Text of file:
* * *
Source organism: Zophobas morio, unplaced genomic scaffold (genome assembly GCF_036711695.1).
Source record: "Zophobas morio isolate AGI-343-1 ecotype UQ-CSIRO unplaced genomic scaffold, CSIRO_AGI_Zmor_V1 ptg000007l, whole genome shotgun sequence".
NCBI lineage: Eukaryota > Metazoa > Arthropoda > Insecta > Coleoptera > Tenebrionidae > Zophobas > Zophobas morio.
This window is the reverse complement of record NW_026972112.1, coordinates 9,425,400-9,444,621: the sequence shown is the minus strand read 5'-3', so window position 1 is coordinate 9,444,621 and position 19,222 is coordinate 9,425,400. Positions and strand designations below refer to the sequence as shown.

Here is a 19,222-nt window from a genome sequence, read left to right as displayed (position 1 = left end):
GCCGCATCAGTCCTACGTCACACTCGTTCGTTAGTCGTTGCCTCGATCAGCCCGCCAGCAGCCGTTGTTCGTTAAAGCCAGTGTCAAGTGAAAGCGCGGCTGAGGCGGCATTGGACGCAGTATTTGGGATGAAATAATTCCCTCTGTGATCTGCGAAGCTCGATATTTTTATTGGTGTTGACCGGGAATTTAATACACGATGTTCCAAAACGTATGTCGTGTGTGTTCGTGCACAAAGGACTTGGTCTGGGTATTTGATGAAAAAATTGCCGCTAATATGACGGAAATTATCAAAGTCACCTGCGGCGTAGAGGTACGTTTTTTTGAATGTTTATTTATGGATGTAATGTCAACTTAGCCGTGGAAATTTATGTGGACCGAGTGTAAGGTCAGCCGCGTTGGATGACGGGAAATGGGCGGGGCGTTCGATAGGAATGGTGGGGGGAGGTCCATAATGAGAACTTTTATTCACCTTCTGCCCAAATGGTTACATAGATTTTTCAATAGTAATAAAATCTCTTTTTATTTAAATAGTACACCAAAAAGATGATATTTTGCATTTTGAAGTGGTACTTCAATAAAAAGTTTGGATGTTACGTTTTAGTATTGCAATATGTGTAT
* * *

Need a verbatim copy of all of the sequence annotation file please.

Source organism: Zophobas morio, unplaced genomic scaffold (genome assembly GCF_036711695.1).
Source record: "Zophobas morio isolate AGI-343-1 ecotype UQ-CSIRO unplaced genomic scaffold, CSIRO_AGI_Zmor_V1 ptg000007l, whole genome shotgun sequence".
NCBI lineage: Eukaryota > Metazoa > Arthropoda > Insecta > Coleoptera > Tenebrionidae > Zophobas > Zophobas morio.
This window is the reverse complement of record NW_026972112.1, coordinates 9,425,400-9,444,621: the sequence shown is the minus strand read 5'-3', so window position 1 is coordinate 9,444,621 and position 19,222 is coordinate 9,425,400. Positions and strand designations below refer to the sequence as shown.

Here is a 19,222-nt window from a genome sequence, read left to right as displayed (position 1 = left end):
GCCGCATCAGTCCTACGTCACACTCGTTCGTTAGTCGTTGCCTCGATCAGCCCGCCAGCAGCCGTTGTTCGTTAAAGCCAGTGTCAAGTGAAAGCGCGGCTGAGGCGGCATTGGACGCAGTATTTGGGATGAAATAATTCCCTCTGTGATCTGCGAAGCTCGATATTTTTATTGGTGTTGACCGGGAATTTAATACACGATGTTCCAAAACGTATGTCGTGTGTGTTCGTGCACAAAGGACTTGGTCTGGGTATTTGATGAAAAAATTGCCGCTAATATGACGGAAATTATCAAAGTCACCTGCGGCGTAGAGGTACGTTTTTTTGAATGTTTATTTATGGATGTAATGTCAACTTAGCCGTGGAAATTTATGTGGACCGAGTGTAAGGTCAGCCGCGTTGGATGACGGGAAATGGGCGGGGCGTTCGATAGGAATGGTGGGGGGAGGTCCATAATGAGAACTTTTATTCACCTTCTGCCCAAATGGTTACATAGATTTTTCAATAGTAATAAAATCTCTTTTTATTTAAATAGTACACCAAAAAGATGATATTTTGCATTTTGAAGTGGTACTTCAATAAAAAGTTTGGATGTTACGTTTTAGTATTGCAATATGTGTAT